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Slash!

Yesterday’s whimsy about National Punctuation Day prompted a disappointed comment from our loyal reader Bucky that I had neglected to include the virgule. The sentiment is apparently shared at Language Log, which sprang to the defense of this humble slash.

I meant no disrespect. The virgule has a noble pedigree, appearing, for example, in the title of Kierkegaard’s Either/Or. We use it to indicate line breaks when poetry is quoted in ordinary text. It has a number of specialized uses, including a function in Web addresses.

But, as yesterday’s post indicated, I was limiting myself to the standard punctuation marks. Had I included the more specialized ones, I would have labored to get in the ampersand (&), dollar sign ($), asterisk (*), octothorpe (#) and others, with predictable consequences for the intelligibility of the post. Editing — self-editing — is always a set of choices about what to include and what to exclude.

Still, I would be the last to deny the virgule its place in the sun.

 

 

Posted by John McIntyre at 10:35 AM | | Comments (7)
        

Comments

Octothorpe. That's what it's called.

Thank you, again, Mr. McIntyre. I will be able to stop calling it "the little tic-tac-toe mark."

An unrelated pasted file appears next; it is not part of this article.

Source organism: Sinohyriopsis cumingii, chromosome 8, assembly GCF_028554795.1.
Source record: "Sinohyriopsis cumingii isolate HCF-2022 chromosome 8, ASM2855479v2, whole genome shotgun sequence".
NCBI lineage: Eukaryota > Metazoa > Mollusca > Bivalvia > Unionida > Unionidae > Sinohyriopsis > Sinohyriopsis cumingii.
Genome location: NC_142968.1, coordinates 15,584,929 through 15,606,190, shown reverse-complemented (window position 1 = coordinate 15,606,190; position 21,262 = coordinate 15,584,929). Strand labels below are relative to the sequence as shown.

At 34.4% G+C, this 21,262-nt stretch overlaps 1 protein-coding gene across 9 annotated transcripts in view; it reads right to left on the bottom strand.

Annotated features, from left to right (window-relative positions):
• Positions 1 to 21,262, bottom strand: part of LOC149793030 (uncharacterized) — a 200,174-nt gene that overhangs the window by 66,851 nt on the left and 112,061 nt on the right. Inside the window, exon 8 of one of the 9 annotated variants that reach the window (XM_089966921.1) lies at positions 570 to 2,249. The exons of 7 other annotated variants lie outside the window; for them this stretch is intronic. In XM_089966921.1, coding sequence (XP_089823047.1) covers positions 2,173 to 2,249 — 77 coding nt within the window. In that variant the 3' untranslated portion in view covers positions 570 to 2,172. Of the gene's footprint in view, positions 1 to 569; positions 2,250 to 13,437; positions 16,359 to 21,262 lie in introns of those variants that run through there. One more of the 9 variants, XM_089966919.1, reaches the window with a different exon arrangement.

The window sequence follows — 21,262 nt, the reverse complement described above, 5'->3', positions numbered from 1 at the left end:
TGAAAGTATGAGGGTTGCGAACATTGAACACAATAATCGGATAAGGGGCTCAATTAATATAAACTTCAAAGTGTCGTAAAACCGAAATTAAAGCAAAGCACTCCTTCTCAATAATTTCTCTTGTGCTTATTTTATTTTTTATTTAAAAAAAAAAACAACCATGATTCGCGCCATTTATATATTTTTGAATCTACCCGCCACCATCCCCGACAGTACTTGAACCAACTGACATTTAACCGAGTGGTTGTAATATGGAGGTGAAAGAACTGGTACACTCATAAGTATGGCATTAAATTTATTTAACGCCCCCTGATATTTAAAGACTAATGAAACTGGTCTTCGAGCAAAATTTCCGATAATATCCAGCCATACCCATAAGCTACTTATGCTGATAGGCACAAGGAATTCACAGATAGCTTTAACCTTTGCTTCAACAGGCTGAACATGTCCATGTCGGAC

Rarely a day goes by that I fail to learn something on this blog. (Why is it called "octothorpe? Doesn't that indicate "eight"? There are nine little boxes...)

There are various accoutns of the origin of the word. Here's a comprehensive one:

http://www.worldwidewords.org/weirdwords/ww-oct1.htm

There you go...I was counting the boxes; engineers count the points.

This explains so much about my life.

Octothorpe was new to me also. I find it a little odd that American voice mail systems call it a pound sign because who uses it for pounds? The more common uses are for sharps in music or the word number. Hash sign is the term used in UK voice mails, which is a descriptive rather than a functional term, but if I could have my way, it would be sharp or number sign. I wonder whether the mark was first used in music or somewhere else.

Aha, according to Wikipedia (caveat lector), both the sharp and the flat derive from the letter b:

http://en.wikipedia.org/wiki/Accidental_(music)

That's good enough for me. There must have been a Frankish word in the 12th century for the square b that later became the so-called "pound sign."

Actually, as Copy Editor, you would be the one to deny the virgule its place in The Baltimore Sun.

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About John McIntyre
John McIntyre, mild-mannered editor for a great metropolitan newspaper, has fussed over writers’ work, to sporadic expressions of gratitude, for thirty years. He is The Sun’s night content production manager and former head of its copy desk. He also teaches editing at Loyola University Maryland. A former president of the American Copy Editors Society, a native of Kentucky, a graduate of Michigan State and Syracuse, and a moderate prescriptivist, he writes about language, journalism, and arbitrarily chosen topics. If you are inspired by a spirit of contradiction, comment on the posts or write to him at john.mcintyre@baltsun.com.
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